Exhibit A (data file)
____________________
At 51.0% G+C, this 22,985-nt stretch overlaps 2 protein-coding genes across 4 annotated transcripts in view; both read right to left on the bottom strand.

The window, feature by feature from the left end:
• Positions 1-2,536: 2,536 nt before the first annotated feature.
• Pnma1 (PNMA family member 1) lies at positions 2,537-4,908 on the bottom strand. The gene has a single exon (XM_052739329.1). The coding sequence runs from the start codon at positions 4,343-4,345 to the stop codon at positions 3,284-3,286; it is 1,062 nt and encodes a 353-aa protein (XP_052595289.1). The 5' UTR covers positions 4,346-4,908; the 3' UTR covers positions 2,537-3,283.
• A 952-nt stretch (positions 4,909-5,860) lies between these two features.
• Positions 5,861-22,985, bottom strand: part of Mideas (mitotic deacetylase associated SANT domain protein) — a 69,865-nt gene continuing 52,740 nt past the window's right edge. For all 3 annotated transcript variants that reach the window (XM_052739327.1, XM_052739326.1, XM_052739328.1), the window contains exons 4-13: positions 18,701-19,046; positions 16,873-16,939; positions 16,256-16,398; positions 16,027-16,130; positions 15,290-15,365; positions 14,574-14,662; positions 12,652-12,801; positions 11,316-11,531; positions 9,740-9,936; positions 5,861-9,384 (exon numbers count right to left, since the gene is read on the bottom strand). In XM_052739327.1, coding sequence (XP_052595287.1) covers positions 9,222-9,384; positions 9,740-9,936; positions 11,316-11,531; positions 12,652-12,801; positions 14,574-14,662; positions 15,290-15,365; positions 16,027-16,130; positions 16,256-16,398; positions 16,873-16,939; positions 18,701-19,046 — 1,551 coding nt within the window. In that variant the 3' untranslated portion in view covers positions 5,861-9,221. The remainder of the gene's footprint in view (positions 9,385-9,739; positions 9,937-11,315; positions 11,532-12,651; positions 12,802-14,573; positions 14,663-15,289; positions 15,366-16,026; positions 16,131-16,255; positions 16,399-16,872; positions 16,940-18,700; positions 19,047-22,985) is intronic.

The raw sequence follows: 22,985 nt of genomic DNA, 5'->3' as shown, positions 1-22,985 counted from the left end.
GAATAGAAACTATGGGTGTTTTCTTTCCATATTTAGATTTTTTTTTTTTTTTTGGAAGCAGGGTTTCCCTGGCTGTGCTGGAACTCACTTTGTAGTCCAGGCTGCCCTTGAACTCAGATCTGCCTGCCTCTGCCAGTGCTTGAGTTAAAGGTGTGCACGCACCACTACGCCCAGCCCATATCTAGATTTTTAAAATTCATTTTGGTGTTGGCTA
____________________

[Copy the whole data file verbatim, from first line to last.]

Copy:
At 51.0% G+C, this 22,985-nt stretch overlaps 2 protein-coding genes across 4 annotated transcripts in view; both read right to left on the bottom strand.

The window, feature by feature from the left end:
• Positions 1-2,536: 2,536 nt before the first annotated feature.
• Pnma1 (PNMA family member 1) lies at positions 2,537-4,908 on the bottom strand. The gene has a single exon (XM_052739329.1). The coding sequence runs from the start codon at positions 4,343-4,345 to the stop codon at positions 3,284-3,286; it is 1,062 nt and encodes a 353-aa protein (XP_052595289.1). The 5' UTR covers positions 4,346-4,908; the 3' UTR covers positions 2,537-3,283.
• A 952-nt stretch (positions 4,909-5,860) lies between these two features.
• Positions 5,861-22,985, bottom strand: part of Mideas (mitotic deacetylase associated SANT domain protein) — a 69,865-nt gene continuing 52,740 nt past the window's right edge. For all 3 annotated transcript variants that reach the window (XM_052739327.1, XM_052739326.1, XM_052739328.1), the window contains exons 4-13: positions 18,701-19,046; positions 16,873-16,939; positions 16,256-16,398; positions 16,027-16,130; positions 15,290-15,365; positions 14,574-14,662; positions 12,652-12,801; positions 11,316-11,531; positions 9,740-9,936; positions 5,861-9,384 (exon numbers count right to left, since the gene is read on the bottom strand). In XM_052739327.1, coding sequence (XP_052595287.1) covers positions 9,222-9,384; positions 9,740-9,936; positions 11,316-11,531; positions 12,652-12,801; positions 14,574-14,662; positions 15,290-15,365; positions 16,027-16,130; positions 16,256-16,398; positions 16,873-16,939; positions 18,701-19,046 — 1,551 coding nt within the window. In that variant the 3' untranslated portion in view covers positions 5,861-9,221. The remainder of the gene's footprint in view (positions 9,385-9,739; positions 9,937-11,315; positions 11,532-12,651; positions 12,802-14,573; positions 14,663-15,289; positions 15,366-16,026; positions 16,131-16,255; positions 16,399-16,872; positions 16,940-18,700; positions 19,047-22,985) is intronic.

The raw sequence follows: 22,985 nt of genomic DNA, 5'->3' as shown, positions 1-22,985 counted from the left end.
GAATAGAAACTATGGGTGTTTTCTTTCCATATTTAGATTTTTTTTTTTTTTTTGGAAGCAGGGTTTCCCTGGCTGTGCTGGAACTCACTTTGTAGTCCAGGCTGCCCTTGAACTCAGATCTGCCTGCCTCTGCCAGTGCTTGAGTTAAAGGTGTGCACGCACCACTACGCCCAGCCCATATCTAGATTTTTAAAATTCATTTTGGTGTTGGCTA